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The Reaper Realm. Guest post by K. A. Lentz.

I am delighted to share a guest post today, from a fantasy author who has created a world, The Reaper realm, where she sets her novel Threads of Compassion. You can read about the novel in a short description below, followed by a intriguing insight into K.A. Lentz’s writing process and the inspiration behind the novel.  What is so interesting about this post was how important the characters became to her, and how she developed them.  It shows how strong the bond becomes between the writer and her characters.  I’ll pass you over to K.A. Lentz now…

Thomas M D Brooke


The Reaper Realm: Threads of Compassion

Dominated by displaced, malevolent beings enjoying their cosmic game of cat and mouse, the realm is home to a host of unconventional elves, inventive creatures, and intriguing characters. Fantastical friends and foes alike join the group or jostle the ride in this colorfully painted world. Join Thistle, Miach, and a host of companions as they embark on a journey of love and war, discovery and loss, hoping to set right the fabric of existence.

Debut author K.A. Lentz has created a new destination for an old notion in The Reaper Realm: Threads of Compassion. Through scenes of sweet sentiment and heart-wrenching horror, we are introduced to a distorted, yet beautiful, dimension.

“Lives can drastically change in the blink of an eye. I started the day strolling through the park on my way to work as a bookshop clerk, paying my way through college. Now, I’m the only remnant of my past life, lost after a looming stranger spirited me through a portal.”

Barely a day passes before Thistle learns the world around her is far different from her own. Elves exist and might be benevolent friends or terrible foes, mere humans could be unspeakable sword-wielding horrors, and the elf whom heartlessly stole her away in the first place may become her greatest friend and ally.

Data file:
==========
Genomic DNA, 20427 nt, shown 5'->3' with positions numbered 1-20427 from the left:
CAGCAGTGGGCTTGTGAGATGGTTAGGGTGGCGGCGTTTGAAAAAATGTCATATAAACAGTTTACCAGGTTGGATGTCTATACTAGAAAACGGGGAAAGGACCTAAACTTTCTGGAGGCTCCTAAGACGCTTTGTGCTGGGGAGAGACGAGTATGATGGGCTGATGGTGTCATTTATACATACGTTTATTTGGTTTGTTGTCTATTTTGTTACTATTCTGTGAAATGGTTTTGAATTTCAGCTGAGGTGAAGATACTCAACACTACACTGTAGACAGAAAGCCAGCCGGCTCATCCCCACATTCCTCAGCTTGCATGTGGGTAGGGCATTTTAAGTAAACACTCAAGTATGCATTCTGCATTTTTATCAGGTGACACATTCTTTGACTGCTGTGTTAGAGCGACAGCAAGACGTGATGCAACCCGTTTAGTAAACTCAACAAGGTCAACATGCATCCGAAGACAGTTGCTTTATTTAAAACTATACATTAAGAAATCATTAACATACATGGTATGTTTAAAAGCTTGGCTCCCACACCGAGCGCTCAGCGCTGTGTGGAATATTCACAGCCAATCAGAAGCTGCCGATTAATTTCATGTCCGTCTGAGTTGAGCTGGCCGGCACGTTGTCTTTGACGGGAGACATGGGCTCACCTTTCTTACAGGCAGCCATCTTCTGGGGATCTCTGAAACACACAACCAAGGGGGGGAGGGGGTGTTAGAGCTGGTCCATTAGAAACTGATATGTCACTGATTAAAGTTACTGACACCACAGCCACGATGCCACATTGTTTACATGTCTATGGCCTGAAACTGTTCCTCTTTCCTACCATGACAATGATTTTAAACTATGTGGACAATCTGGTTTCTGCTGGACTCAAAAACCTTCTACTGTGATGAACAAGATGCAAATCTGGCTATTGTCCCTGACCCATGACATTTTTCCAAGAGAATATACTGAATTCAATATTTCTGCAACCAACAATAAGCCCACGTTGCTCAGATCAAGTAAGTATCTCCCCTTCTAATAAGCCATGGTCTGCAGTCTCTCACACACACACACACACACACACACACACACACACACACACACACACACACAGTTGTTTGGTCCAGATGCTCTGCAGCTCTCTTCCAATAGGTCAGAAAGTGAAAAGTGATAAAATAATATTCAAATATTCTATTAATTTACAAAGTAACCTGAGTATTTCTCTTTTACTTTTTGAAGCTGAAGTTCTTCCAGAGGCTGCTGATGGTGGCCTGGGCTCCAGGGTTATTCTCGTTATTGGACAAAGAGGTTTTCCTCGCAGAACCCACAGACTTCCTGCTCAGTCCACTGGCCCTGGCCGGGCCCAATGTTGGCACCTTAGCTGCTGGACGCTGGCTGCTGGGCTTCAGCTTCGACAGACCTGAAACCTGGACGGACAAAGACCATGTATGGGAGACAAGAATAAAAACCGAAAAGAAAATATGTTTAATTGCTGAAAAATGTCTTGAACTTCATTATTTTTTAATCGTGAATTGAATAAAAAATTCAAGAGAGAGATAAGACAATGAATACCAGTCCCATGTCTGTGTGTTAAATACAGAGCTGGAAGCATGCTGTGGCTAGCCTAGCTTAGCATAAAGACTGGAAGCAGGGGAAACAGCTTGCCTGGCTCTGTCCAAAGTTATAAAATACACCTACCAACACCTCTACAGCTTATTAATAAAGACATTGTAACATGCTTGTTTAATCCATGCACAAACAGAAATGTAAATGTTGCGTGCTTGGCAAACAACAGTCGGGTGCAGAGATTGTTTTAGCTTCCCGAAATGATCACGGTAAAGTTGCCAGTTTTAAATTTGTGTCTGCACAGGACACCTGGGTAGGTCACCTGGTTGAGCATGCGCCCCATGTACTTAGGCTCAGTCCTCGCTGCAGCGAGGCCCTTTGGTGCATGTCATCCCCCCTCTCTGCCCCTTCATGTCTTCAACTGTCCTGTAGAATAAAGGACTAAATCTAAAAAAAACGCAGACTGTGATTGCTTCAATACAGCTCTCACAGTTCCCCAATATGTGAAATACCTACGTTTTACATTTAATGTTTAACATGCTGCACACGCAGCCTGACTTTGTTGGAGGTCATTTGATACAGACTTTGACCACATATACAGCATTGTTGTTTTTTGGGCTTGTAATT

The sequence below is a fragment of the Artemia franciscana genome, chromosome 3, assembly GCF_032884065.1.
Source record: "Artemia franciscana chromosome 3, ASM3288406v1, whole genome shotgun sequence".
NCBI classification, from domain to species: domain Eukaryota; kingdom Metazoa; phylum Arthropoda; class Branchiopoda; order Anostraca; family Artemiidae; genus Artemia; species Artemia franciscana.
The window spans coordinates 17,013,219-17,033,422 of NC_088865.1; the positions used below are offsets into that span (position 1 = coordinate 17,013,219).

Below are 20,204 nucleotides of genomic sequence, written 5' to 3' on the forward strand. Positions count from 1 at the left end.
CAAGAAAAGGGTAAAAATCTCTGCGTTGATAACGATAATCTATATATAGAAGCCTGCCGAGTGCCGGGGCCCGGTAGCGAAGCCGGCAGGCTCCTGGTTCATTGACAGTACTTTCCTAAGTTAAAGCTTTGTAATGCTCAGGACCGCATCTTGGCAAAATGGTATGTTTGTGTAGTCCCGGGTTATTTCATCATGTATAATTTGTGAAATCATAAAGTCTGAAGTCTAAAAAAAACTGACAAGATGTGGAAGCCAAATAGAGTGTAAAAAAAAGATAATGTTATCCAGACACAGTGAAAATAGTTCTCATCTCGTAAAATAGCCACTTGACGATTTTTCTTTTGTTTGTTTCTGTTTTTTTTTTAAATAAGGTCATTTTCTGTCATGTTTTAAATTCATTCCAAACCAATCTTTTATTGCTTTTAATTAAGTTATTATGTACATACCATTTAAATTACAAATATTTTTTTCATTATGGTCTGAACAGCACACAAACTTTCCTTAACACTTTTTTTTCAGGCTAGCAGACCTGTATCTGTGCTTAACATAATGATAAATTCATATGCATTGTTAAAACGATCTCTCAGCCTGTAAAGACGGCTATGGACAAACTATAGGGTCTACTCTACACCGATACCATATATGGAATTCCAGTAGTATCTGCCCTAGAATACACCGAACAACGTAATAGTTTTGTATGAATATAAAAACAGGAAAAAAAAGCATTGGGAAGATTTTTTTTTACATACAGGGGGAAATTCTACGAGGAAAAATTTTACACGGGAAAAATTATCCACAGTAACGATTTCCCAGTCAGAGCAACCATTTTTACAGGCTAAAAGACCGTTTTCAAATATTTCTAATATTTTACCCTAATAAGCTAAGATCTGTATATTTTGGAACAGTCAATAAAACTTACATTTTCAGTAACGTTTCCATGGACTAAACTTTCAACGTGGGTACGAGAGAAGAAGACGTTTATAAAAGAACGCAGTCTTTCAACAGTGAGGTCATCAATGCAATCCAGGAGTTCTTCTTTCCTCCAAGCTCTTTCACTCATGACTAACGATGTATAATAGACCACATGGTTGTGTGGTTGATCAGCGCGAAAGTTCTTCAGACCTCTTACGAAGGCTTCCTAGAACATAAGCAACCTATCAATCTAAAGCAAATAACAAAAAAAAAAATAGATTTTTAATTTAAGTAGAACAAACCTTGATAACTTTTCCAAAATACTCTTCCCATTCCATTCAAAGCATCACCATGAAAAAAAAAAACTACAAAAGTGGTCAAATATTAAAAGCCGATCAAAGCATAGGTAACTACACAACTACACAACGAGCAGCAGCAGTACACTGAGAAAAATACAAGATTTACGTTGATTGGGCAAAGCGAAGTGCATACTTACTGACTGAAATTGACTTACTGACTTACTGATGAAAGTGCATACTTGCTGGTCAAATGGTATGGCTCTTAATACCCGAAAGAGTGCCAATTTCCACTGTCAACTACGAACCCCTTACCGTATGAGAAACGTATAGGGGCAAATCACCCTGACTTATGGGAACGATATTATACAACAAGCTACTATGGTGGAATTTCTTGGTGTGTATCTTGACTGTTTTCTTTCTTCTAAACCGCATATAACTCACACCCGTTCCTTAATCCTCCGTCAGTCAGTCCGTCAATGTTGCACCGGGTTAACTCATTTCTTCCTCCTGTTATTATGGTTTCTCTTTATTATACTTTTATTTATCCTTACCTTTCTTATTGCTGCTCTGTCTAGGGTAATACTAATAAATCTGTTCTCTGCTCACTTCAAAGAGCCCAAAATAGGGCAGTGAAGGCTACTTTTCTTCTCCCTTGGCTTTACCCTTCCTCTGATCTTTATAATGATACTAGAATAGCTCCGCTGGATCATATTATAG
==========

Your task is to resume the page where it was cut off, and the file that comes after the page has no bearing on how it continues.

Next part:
The question remained; what part did Thistle have to play in this fantastical world?

Miach’s master is an unyielding tyrant, powerful and deadly. She bestowed upon him the element of air through the power of storms, ripping him from his homeland and chaining his soul to an elven body. For eight-hundred years she’s forced him to carry out her vile command without quarter; murderer they call him now, monster.

Everything changes when Miach is sent to capture Thistle, a human from the fifth-realm. This, single mission his master saw as her greatest hope now turns to his advantage, forever altering the course of events in this Reaper’s world.

You can buy this novel on here

K.A. Lentz

Originally, the book stems from a dream I had back in college.  From there, the story premise visited me through the years in daydreams and a wandering mind.  I had no idea where I’d start the book or who the characters would be in the end, all of that developed as I wrote the original draft.  Throughout its creation I was surprised by outcomes, I didn’t know where the tale would lead me, and cried at unexpected, emotionally charged events, fearing for my character’s survival.  If ever I came to a spot in the book where something more was needed to complete a scene, I researched it, asked questions of professionals, and even went out onto the lawn and worked fighting approaches with my husband—he always got to play the part of the hero.